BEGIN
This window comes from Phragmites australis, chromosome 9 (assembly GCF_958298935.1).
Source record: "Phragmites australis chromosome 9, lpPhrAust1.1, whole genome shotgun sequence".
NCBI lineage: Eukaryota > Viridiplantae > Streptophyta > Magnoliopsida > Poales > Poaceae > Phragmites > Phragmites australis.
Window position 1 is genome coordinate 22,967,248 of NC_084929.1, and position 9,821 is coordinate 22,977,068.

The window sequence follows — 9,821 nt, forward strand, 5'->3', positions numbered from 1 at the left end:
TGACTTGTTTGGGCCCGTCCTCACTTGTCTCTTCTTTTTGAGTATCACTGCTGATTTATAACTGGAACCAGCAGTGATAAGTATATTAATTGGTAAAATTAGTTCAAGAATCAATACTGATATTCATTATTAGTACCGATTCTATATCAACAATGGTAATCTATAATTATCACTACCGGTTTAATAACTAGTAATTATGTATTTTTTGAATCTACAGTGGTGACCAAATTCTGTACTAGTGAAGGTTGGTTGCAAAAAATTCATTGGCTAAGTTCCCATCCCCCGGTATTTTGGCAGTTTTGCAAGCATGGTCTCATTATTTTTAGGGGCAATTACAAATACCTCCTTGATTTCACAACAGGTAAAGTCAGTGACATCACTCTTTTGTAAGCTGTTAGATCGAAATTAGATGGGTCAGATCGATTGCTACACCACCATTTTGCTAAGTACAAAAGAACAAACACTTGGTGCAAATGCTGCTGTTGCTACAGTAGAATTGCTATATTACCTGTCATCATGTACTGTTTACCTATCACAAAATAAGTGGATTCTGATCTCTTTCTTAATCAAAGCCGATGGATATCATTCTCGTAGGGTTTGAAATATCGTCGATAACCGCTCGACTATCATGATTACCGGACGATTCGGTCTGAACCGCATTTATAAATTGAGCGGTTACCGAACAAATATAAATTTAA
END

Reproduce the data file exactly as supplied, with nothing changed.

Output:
This window comes from Phragmites australis, chromosome 9 (assembly GCF_958298935.1).
Source record: "Phragmites australis chromosome 9, lpPhrAust1.1, whole genome shotgun sequence".
NCBI lineage: Eukaryota > Viridiplantae > Streptophyta > Magnoliopsida > Poales > Poaceae > Phragmites > Phragmites australis.
Window position 1 is genome coordinate 22,967,248 of NC_084929.1, and position 9,821 is coordinate 22,977,068.

The window sequence follows — 9,821 nt, forward strand, 5'->3', positions numbered from 1 at the left end:
TGACTTGTTTGGGCCCGTCCTCACTTGTCTCTTCTTTTTGAGTATCACTGCTGATTTATAACTGGAACCAGCAGTGATAAGTATATTAATTGGTAAAATTAGTTCAAGAATCAATACTGATATTCATTATTAGTACCGATTCTATATCAACAATGGTAATCTATAATTATCACTACCGGTTTAATAACTAGTAATTATGTATTTTTTGAATCTACAGTGGTGACCAAATTCTGTACTAGTGAAGGTTGGTTGCAAAAAATTCATTGGCTAAGTTCCCATCCCCCGGTATTTTGGCAGTTTTGCAAGCATGGTCTCATTATTTTTAGGGGCAATTACAAATACCTCCTTGATTTCACAACAGGTAAAGTCAGTGACATCACTCTTTTGTAAGCTGTTAGATCGAAATTAGATGGGTCAGATCGATTGCTACACCACCATTTTGCTAAGTACAAAAGAACAAACACTTGGTGCAAATGCTGCTGTTGCTACAGTAGAATTGCTATATTACCTGTCATCATGTACTGTTTACCTATCACAAAATAAGTGGATTCTGATCTCTTTCTTAATCAAAGCCGATGGATATCATTCTCGTAGGGTTTGAAATATCGTCGATAACCGCTCGACTATCATGATTACCGGACGATTCGGTCTGAACCGCATTTATAAATTGAGCGGTTACCGAACAAATATAAATTTAA